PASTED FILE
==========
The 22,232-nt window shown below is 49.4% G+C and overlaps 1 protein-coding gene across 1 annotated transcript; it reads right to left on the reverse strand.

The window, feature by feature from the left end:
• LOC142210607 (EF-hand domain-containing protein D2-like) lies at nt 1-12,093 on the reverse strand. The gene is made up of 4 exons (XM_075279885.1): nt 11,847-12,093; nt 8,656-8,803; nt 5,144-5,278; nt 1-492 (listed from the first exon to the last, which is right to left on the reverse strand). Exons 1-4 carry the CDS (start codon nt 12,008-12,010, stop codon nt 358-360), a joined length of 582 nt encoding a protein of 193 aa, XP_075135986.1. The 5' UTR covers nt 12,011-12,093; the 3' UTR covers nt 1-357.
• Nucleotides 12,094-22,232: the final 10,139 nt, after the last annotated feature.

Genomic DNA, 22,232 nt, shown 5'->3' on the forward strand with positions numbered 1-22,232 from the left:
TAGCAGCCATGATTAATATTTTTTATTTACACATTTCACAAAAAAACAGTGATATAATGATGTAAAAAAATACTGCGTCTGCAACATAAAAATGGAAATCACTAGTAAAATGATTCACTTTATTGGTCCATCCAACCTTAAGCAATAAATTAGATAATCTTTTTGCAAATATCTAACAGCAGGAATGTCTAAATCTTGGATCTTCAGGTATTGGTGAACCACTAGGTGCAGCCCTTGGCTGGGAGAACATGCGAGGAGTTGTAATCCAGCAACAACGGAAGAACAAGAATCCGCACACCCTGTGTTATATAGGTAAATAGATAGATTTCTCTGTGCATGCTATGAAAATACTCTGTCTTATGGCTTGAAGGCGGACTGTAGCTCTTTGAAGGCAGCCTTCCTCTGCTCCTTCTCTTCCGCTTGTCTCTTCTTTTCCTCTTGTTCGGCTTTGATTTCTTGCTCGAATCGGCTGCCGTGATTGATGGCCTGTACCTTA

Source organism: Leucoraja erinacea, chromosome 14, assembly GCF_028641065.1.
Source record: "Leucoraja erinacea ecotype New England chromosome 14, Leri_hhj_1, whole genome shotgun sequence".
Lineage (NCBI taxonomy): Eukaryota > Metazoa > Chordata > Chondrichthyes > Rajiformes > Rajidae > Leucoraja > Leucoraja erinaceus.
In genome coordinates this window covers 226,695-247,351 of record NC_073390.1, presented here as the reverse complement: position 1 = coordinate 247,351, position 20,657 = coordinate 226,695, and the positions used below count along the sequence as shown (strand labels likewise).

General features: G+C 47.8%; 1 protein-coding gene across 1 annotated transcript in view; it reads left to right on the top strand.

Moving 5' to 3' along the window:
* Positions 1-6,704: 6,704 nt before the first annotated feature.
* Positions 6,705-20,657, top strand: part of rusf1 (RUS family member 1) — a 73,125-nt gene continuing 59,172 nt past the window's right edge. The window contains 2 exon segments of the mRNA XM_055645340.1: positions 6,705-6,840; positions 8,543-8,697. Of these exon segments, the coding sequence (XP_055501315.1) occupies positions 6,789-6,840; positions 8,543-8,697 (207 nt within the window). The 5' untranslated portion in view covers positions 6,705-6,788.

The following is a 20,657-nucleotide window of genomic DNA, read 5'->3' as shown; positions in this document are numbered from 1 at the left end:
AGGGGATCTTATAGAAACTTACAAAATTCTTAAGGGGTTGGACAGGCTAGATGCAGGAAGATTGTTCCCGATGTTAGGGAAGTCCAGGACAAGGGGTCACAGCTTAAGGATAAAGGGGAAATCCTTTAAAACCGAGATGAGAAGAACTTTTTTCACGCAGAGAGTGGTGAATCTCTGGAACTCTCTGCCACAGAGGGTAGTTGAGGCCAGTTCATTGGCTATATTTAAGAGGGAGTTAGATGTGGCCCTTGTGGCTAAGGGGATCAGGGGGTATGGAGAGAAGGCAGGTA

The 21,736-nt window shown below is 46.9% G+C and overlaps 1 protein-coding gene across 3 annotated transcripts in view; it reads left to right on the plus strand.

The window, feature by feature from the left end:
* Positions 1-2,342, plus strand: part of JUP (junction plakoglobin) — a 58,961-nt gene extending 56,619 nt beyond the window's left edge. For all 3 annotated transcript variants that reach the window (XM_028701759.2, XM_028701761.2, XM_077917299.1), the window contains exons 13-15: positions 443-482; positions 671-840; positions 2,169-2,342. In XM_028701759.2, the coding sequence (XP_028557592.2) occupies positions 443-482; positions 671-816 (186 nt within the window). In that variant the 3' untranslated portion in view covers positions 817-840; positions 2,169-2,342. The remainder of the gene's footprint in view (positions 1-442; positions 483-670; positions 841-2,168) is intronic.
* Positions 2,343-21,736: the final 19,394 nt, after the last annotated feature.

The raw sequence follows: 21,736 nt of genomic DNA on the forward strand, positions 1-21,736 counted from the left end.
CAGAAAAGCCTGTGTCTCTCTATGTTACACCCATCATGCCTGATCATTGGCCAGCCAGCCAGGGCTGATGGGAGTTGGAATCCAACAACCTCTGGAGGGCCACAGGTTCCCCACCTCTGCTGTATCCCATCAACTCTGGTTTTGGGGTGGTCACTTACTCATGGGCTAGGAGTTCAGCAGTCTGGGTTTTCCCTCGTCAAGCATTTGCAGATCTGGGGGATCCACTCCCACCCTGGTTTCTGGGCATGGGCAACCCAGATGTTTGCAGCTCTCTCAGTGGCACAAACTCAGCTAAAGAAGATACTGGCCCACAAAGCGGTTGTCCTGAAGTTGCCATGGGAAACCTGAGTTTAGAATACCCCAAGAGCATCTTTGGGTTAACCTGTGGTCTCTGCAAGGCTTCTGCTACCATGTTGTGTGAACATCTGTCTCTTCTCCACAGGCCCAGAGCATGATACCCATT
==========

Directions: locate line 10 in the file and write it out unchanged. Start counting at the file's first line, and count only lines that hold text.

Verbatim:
In genome coordinates this window covers 226,695-247,351 of record NC_073390.1, presented here as the reverse complement: position 1 = coordinate 247,351, position 20,657 = coordinate 226,695, and the positions used below count along the sequence as shown (strand labels likewise).